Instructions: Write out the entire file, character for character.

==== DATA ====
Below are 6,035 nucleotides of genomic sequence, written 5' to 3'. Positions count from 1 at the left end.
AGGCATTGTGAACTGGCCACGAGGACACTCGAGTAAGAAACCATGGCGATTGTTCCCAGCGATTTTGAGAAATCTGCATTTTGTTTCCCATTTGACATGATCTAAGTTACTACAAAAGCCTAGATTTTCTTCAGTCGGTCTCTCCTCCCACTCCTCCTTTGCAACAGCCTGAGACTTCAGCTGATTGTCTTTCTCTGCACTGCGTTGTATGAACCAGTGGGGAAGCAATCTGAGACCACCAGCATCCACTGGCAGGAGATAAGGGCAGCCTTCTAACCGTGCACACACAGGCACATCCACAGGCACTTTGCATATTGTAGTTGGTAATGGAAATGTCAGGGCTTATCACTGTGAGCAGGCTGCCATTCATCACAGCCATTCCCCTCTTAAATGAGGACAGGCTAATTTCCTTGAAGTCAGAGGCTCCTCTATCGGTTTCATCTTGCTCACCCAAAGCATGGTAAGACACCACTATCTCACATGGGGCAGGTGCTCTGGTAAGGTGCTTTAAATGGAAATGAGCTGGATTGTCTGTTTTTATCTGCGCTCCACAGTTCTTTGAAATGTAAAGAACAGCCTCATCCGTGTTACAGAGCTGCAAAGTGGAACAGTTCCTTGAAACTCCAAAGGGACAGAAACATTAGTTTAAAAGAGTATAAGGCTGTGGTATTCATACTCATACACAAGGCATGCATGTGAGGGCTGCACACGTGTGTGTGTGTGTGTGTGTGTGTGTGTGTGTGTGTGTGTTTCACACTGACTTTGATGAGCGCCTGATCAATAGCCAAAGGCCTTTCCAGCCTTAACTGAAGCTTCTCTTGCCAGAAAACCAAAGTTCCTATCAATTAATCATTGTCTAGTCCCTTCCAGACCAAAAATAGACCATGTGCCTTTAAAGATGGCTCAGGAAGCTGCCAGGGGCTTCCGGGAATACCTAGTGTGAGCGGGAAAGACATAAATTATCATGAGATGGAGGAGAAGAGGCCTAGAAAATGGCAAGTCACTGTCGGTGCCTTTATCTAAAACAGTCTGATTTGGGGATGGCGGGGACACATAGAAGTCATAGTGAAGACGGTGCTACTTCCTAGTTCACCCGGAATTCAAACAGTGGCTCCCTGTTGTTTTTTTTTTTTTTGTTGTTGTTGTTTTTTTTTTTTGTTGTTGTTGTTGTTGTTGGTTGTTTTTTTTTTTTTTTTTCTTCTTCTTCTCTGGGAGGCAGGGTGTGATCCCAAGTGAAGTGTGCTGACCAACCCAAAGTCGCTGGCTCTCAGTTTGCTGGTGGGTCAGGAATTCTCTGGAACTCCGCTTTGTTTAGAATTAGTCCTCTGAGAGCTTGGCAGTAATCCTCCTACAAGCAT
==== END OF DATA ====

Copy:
Below are 6,035 nucleotides of genomic sequence, written 5' to 3'. Positions count from 1 at the left end.
AGGCATTGTGAACTGGCCACGAGGACACTCGAGTAAGAAACCATGGCGATTGTTCCCAGCGATTTTGAGAAATCTGCATTTTGTTTCCCATTTGACATGATCTAAGTTACTACAAAAGCCTAGATTTTCTTCAGTCGGTCTCTCCTCCCACTCCTCCTTTGCAACAGCCTGAGACTTCAGCTGATTGTCTTTCTCTGCACTGCGTTGTATGAACCAGTGGGGAAGCAATCTGAGACCACCAGCATCCACTGGCAGGAGATAAGGGCAGCCTTCTAACCGTGCACACACAGGCACATCCACAGGCACTTTGCATATTGTAGTTGGTAATGGAAATGTCAGGGCTTATCACTGTGAGCAGGCTGCCATTCATCACAGCCATTCCCCTCTTAAATGAGGACAGGCTAATTTCCTTGAAGTCAGAGGCTCCTCTATCGGTTTCATCTTGCTCACCCAAAGCATGGTAAGACACCACTATCTCACATGGGGCAGGTGCTCTGGTAAGGTGCTTTAAATGGAAATGAGCTGGATTGTCTGTTTTTATCTGCGCTCCACAGTTCTTTGAAATGTAAAGAACAGCCTCATCCGTGTTACAGAGCTGCAAAGTGGAACAGTTCCTTGAAACTCCAAAGGGACAGAAACATTAGTTTAAAAGAGTATAAGGCTGTGGTATTCATACTCATACACAAGGCATGCATGTGAGGGCTGCACACGTGTGTGTGTGTGTGTGTGTGTGTGTGTGTGTGTGTGTGTTTCACACTGACTTTGATGAGCGCCTGATCAATAGCCAAAGGCCTTTCCAGCCTTAACTGAAGCTTCTCTTGCCAGAAAACCAAAGTTCCTATCAATTAATCATTGTCTAGTCCCTTCCAGACCAAAAATAGACCATGTGCCTTTAAAGATGGCTCAGGAAGCTGCCAGGGGCTTCCGGGAATACCTAGTGTGAGCGGGAAAGACATAAATTATCATGAGATGGAGGAGAAGAGGCCTAGAAAATGGCAAGTCACTGTCGGTGCCTTTATCTAAAACAGTCTGATTTGGGGATGGCGGGGACACATAGAAGTCATAGTGAAGACGGTGCTACTTCCTAGTTCACCCGGAATTCAAACAGTGGCTCCCTGTTGTTTTTTTTTTTTTTGTTGTTGTTGTTTTTTTTTTTTGTTGTTGTTGTTGTTGTTGGTTGTTTTTTTTTTTTTTTTTCTTCTTCTTCTCTGGGAGGCAGGGTGTGATCCCAAGTGAAGTGTGCTGACCAACCCAAAGTCGCTGGCTCTCAGTTTGCTGGTGGGTCAGGAATTCTCTGGAACTCCGCTTTGTTTAGAATTAGTCCTCTGAGAGCTTGGCAGTAATCCTCCTACAAGCAT